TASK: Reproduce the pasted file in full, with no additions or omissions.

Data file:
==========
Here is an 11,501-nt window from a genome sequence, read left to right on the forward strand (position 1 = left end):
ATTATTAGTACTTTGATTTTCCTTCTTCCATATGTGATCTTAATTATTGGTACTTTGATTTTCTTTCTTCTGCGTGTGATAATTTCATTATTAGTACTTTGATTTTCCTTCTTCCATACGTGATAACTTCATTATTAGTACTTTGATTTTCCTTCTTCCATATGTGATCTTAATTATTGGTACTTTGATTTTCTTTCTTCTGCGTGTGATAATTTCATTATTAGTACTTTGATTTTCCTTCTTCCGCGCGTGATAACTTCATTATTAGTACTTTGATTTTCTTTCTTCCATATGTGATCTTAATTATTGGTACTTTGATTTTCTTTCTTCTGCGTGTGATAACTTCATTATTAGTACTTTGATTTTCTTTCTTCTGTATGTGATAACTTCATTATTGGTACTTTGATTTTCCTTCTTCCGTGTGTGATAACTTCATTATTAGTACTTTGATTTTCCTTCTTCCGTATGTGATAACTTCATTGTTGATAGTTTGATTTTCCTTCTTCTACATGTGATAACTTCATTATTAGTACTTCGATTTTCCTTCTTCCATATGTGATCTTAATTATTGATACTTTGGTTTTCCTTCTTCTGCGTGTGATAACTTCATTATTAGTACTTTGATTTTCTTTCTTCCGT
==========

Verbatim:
Here is an 11,501-nt window from a genome sequence, read left to right on the forward strand (position 1 = left end):
ATTATTAGTACTTTGATTTTCCTTCTTCCATATGTGATCTTAATTATTGGTACTTTGATTTTCTTTCTTCTGCGTGTGATAATTTCATTATTAGTACTTTGATTTTCCTTCTTCCATACGTGATAACTTCATTATTAGTACTTTGATTTTCCTTCTTCCATATGTGATCTTAATTATTGGTACTTTGATTTTCTTTCTTCTGCGTGTGATAATTTCATTATTAGTACTTTGATTTTCCTTCTTCCGCGCGTGATAACTTCATTATTAGTACTTTGATTTTCTTTCTTCCATATGTGATCTTAATTATTGGTACTTTGATTTTCTTTCTTCTGCGTGTGATAACTTCATTATTAGTACTTTGATTTTCTTTCTTCTGTATGTGATAACTTCATTATTGGTACTTTGATTTTCCTTCTTCCGTGTGTGATAACTTCATTATTAGTACTTTGATTTTCCTTCTTCCGTATGTGATAACTTCATTGTTGATAGTTTGATTTTCCTTCTTCTACATGTGATAACTTCATTATTAGTACTTCGATTTTCCTTCTTCCATATGTGATCTTAATTATTGATACTTTGGTTTTCCTTCTTCTGCGTGTGATAACTTCATTATTAGTACTTTGATTTTCTTTCTTCCGT